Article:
How to save your old tyres from landfill

How to save your old tyres from landfill

By Rachael Ridley  May 28th, 2021

Have you ever considered what happens to your old tyres when they are replaced? Are they sent to landfill, stockpiled somewhere or, worse yet, dumped illegally? Or are the materials recovered and used to make to something new? It may surprise you to learn the answer depends entirely on which tyre retailer you use.


The good news is, we all have the power to make sure our used tyres are dealt with responsibly. Here’s how to ensure your old tyres are reused and why it’s so important they don’t end up in landfill or the environment. 

How do I know if my tyre retailer is doing the right thing?

Finding a responsible retailer is actually very easy thanks to Tyre Stewardship Australia (TSA). All you have to do is search the MyTyres MyChoice online directory of accredited retailers to find one near you. The retailers listed in the directory are adhering to the sustainability guidelines for the management of tyres at their end of life set by TSA and contribute to the ongoing success of the tyre recycling program.  

What happens to my old tyres?

When you use a responsible tyre retailer, your old tyres will be collected by a trusted recycler to be either reused (after re-treading or repair) or processed into ‘tyre derived products’. This could mean the materials are turned into new products such as athletic tracks, safety road barriers or rubber asphalt mix (that’s right, roads can be made from old tyres!). Tyre Stewardship Australia has also invested $6 million into the research and development of new ways to use old tyres. 

Logan City Council using tyre-derived roadbase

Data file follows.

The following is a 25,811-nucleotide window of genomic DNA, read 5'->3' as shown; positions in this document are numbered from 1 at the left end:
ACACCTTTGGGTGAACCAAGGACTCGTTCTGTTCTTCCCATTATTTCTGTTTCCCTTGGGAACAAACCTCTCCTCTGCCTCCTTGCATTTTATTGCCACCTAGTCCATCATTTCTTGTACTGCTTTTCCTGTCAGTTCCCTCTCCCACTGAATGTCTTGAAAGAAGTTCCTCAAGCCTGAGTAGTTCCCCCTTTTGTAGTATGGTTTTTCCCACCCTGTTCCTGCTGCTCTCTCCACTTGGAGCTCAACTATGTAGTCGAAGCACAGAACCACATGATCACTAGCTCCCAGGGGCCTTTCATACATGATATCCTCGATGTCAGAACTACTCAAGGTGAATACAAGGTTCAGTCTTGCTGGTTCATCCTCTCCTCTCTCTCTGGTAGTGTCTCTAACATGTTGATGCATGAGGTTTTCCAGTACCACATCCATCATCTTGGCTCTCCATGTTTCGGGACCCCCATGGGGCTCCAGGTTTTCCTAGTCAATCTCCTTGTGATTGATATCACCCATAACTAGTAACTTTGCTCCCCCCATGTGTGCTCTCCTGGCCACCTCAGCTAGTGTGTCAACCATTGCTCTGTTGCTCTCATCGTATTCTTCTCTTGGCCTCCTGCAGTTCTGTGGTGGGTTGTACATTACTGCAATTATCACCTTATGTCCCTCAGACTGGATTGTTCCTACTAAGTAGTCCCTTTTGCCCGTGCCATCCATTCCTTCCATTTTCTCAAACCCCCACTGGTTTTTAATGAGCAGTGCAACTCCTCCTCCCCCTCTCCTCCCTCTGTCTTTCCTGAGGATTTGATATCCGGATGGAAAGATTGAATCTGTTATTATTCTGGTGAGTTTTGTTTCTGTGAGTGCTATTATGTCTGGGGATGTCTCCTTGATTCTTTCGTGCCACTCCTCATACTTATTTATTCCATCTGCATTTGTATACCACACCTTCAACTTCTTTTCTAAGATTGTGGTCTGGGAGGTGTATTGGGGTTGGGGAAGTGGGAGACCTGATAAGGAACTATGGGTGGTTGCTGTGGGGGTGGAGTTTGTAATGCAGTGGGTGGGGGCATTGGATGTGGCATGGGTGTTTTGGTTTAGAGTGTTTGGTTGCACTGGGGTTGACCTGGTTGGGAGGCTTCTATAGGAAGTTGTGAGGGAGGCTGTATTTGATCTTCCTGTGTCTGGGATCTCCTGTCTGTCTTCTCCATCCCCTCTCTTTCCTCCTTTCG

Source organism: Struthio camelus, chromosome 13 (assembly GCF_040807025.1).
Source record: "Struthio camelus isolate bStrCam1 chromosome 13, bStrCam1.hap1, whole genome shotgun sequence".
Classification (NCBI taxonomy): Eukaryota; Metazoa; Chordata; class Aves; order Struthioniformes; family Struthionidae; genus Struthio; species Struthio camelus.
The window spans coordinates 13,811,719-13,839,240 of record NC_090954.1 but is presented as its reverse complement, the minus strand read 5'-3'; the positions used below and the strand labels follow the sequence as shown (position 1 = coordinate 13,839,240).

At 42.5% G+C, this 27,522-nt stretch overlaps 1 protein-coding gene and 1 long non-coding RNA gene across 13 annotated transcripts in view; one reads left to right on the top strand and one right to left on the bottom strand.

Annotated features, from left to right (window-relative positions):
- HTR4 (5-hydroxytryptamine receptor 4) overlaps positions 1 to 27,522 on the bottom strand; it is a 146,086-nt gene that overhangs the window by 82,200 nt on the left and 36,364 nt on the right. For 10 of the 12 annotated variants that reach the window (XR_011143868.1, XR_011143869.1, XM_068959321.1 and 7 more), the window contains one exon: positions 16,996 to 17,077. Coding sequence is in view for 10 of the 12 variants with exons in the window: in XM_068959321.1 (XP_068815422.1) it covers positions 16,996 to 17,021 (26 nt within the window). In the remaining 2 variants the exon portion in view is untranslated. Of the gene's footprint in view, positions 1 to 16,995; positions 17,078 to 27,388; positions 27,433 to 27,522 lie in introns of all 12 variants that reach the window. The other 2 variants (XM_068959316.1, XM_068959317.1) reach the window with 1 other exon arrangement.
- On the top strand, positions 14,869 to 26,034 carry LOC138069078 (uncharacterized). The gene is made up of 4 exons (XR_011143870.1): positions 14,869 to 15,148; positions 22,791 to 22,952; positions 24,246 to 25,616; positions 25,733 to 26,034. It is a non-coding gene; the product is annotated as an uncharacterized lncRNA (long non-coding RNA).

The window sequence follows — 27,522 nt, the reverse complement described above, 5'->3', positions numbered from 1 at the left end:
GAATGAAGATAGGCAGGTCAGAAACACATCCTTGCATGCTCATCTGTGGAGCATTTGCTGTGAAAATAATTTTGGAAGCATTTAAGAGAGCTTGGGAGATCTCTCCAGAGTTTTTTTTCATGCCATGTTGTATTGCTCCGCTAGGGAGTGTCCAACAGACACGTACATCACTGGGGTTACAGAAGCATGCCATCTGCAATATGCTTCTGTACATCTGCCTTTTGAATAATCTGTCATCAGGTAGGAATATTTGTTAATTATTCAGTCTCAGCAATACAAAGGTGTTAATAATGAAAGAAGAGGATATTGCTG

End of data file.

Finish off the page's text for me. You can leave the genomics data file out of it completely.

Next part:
Logan City Council using tyre-derived roadbase

Why should I care what happens to my used tyres?

In the past five years, an average of 540,000 tonnes of tyres have been sold in Australia annually – that’s the equivalent of 57 million passenger tyres! Putting all these tyres in landfill once they reach their end of life is unsustainable, so we must find new ways to repurpose the materials and make them into new products. Recovering the materials from tyres also lessens the strain on our natural resources and reduces greenhouse gas emissions by diminishing the demand for new or ‘virgin’ materials. 

While most tyre retailers are doing the right thing, 28 per cent of old tyres were dumped, buried, stockpiled or sent to landfill from 2019 to 2020. That’s 127,000 tonnes of materials that could have been repurposed. 

What is Tyre Stewardship Australia?

Tyre Stewardship Australia is a non-commercial organisation created to implement the national Tyre Product Stewardship Scheme – a system that puts responsibility for the sustainable management of tyres at their end of life on the companies that manufacture them and the retailers that dispose of them. 

The scheme is funded by the industry, but it is not compulsory, which is why it’s so important for consumers to be informed. In 2020, the eight tyre importers funding the scheme represented approximately 43 per cent of the market. You can use your purchasing power to support retailers and manufacturers that are taking responsibility for their products.

What else can I do to help?

When it’s time to change the tyres on your vehicle, choose brands that contribute to sustainable outcomes for used tyres to support this recycling scheme and encourage other companies to join. Search TSA’s MyTyres MyChoice directory to find both accredited retailers and tyre and auto brands. For every tyre you purchase from a responsible brand, 25c per equivalent passenger tyre is contributed to funding the tyre product stewardship scheme.

If you are using a tyre retailer that you think is doing the right thing but isn’t accredited, encourage them to contact TSA. The scheme is free for retailers to join.


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Rachael Ridley

Rachael joined Planet Ark in early 2019 after eight years working in media and publishing as a producer, editor and writer. Rachael loves using her skills in content creation and communication to instigate positive environmental behaviour change. Outside of work, Rachael enjoys spending time in nature, listening to music and patting dogs.

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